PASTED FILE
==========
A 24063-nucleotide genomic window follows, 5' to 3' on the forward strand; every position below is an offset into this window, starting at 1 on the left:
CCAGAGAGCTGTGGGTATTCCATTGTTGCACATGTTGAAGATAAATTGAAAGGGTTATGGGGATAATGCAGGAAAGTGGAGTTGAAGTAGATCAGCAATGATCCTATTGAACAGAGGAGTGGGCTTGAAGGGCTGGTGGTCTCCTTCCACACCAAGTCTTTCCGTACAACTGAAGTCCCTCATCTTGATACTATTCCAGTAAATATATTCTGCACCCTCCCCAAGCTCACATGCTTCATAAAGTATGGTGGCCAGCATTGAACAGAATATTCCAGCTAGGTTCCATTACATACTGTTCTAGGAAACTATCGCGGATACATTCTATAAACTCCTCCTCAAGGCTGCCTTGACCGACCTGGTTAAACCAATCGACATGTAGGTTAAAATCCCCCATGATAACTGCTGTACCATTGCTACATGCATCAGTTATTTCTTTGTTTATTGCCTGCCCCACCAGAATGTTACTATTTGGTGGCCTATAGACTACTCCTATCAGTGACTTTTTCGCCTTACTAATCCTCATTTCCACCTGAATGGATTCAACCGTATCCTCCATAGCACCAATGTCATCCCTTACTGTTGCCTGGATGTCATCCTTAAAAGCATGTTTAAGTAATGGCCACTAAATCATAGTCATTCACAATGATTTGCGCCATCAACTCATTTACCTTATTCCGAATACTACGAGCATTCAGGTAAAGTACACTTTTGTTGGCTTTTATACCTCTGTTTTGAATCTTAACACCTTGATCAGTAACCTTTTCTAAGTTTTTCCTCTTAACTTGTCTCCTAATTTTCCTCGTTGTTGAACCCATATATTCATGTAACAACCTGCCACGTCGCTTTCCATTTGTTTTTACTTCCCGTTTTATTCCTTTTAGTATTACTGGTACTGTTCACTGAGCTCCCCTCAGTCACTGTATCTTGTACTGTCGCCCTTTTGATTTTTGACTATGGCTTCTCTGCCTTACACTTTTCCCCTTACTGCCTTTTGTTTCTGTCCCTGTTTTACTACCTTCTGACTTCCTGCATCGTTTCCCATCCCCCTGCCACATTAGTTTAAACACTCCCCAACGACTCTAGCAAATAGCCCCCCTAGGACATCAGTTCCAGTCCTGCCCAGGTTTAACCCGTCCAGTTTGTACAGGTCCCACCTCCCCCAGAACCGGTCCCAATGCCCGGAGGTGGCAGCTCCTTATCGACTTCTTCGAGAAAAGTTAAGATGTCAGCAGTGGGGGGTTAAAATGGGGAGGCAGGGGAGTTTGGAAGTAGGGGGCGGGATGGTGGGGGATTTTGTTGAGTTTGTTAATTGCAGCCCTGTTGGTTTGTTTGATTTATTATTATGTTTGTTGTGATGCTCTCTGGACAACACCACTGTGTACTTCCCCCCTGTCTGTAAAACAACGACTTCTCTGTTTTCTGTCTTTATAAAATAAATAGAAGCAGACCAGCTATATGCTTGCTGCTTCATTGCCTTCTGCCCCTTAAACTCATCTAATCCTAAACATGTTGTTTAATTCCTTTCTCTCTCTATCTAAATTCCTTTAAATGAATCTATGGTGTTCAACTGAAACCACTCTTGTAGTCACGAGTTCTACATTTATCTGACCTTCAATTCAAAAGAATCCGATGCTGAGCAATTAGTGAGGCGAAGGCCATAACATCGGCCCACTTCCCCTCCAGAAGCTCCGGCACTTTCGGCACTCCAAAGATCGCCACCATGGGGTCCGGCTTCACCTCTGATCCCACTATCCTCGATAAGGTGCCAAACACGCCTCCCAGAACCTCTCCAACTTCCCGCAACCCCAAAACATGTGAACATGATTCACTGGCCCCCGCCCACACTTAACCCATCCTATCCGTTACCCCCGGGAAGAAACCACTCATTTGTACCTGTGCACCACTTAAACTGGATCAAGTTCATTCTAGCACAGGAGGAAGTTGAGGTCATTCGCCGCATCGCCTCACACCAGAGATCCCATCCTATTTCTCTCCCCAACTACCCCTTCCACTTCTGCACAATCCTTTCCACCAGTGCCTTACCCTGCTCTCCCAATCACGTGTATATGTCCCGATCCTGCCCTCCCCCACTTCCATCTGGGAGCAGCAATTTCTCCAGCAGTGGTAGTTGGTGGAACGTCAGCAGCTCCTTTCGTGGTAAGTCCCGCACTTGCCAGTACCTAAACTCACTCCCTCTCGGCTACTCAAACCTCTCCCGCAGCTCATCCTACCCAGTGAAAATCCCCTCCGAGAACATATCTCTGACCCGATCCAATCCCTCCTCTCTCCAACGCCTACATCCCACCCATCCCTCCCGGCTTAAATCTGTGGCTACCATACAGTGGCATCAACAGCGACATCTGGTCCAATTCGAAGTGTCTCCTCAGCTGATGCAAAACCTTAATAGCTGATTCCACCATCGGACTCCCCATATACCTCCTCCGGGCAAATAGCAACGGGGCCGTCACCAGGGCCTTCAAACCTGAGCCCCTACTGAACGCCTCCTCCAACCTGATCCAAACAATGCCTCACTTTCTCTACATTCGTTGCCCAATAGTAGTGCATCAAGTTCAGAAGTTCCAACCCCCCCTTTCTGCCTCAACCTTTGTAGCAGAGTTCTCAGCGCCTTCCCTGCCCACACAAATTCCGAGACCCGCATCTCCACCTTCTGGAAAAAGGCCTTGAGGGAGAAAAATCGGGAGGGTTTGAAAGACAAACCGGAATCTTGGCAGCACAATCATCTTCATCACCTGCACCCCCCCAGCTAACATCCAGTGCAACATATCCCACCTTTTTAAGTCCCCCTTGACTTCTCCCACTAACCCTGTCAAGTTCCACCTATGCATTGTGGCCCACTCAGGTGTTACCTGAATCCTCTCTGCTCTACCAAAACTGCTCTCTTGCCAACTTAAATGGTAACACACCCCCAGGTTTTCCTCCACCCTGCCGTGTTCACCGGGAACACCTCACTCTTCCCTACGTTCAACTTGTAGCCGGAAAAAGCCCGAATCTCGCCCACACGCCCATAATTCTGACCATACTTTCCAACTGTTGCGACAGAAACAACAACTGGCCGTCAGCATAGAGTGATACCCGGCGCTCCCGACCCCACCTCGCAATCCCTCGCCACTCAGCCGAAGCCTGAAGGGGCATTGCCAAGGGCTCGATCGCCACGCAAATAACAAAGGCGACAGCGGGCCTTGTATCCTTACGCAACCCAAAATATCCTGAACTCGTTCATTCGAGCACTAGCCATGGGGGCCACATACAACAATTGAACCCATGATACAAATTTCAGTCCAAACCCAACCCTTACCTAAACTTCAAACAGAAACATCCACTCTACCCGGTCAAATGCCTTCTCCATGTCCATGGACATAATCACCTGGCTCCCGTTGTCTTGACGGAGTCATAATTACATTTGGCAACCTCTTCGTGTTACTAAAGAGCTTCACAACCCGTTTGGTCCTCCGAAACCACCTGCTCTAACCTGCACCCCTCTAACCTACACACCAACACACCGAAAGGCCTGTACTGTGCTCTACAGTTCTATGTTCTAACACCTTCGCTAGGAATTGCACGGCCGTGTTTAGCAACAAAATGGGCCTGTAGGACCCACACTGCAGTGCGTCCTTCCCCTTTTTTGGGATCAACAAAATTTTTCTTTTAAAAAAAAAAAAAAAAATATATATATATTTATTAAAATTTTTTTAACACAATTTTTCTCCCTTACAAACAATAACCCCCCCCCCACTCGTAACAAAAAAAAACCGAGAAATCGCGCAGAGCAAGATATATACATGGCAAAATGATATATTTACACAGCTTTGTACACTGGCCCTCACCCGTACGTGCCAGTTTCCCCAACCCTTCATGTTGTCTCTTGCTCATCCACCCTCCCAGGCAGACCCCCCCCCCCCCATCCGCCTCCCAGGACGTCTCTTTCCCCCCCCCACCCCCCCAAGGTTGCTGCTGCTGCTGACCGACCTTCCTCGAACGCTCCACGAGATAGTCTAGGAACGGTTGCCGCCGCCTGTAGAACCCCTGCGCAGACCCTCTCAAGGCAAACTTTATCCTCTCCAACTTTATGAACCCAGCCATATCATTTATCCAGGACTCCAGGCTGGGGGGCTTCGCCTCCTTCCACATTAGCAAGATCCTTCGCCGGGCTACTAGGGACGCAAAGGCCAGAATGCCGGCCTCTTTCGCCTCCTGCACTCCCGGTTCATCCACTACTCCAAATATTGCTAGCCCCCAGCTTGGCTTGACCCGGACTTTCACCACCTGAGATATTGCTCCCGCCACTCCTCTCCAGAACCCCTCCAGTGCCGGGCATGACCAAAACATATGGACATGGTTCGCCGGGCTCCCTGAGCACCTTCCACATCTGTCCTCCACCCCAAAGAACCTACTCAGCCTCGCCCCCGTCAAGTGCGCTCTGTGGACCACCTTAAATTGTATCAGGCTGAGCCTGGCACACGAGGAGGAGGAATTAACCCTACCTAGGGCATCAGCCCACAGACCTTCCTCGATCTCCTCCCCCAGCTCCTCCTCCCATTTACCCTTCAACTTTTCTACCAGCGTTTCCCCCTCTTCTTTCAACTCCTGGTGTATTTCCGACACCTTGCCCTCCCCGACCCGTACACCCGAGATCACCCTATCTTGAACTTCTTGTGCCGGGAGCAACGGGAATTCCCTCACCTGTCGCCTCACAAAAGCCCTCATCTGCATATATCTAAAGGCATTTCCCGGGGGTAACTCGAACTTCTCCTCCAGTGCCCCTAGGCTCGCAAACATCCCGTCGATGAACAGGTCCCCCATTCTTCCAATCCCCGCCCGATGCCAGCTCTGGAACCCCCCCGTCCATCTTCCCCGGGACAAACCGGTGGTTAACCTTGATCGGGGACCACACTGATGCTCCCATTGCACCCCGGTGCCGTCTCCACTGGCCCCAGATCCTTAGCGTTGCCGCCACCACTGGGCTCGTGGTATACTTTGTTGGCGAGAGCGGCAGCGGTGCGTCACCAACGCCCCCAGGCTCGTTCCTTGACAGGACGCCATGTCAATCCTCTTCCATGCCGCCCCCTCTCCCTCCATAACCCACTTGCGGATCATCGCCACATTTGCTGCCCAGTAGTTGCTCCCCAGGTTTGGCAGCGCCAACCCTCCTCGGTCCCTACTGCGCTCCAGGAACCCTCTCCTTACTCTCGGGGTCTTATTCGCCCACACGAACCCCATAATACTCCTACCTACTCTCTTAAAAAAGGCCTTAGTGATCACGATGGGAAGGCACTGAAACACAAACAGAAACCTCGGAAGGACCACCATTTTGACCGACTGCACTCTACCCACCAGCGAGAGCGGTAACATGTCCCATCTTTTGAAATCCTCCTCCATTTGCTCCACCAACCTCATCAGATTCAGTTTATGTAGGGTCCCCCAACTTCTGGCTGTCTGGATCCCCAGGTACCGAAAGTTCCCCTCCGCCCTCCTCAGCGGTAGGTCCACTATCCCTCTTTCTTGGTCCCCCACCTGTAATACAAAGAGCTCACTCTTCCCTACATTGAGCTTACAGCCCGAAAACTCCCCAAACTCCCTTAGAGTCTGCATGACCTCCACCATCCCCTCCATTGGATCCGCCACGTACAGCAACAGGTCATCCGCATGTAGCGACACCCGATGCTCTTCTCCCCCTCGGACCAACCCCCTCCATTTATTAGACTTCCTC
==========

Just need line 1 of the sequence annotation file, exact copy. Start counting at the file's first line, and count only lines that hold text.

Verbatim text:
A 24063-nucleotide genomic window follows, 5' to 3' on the forward strand; every position below is an offset into this window, starting at 1 on the left: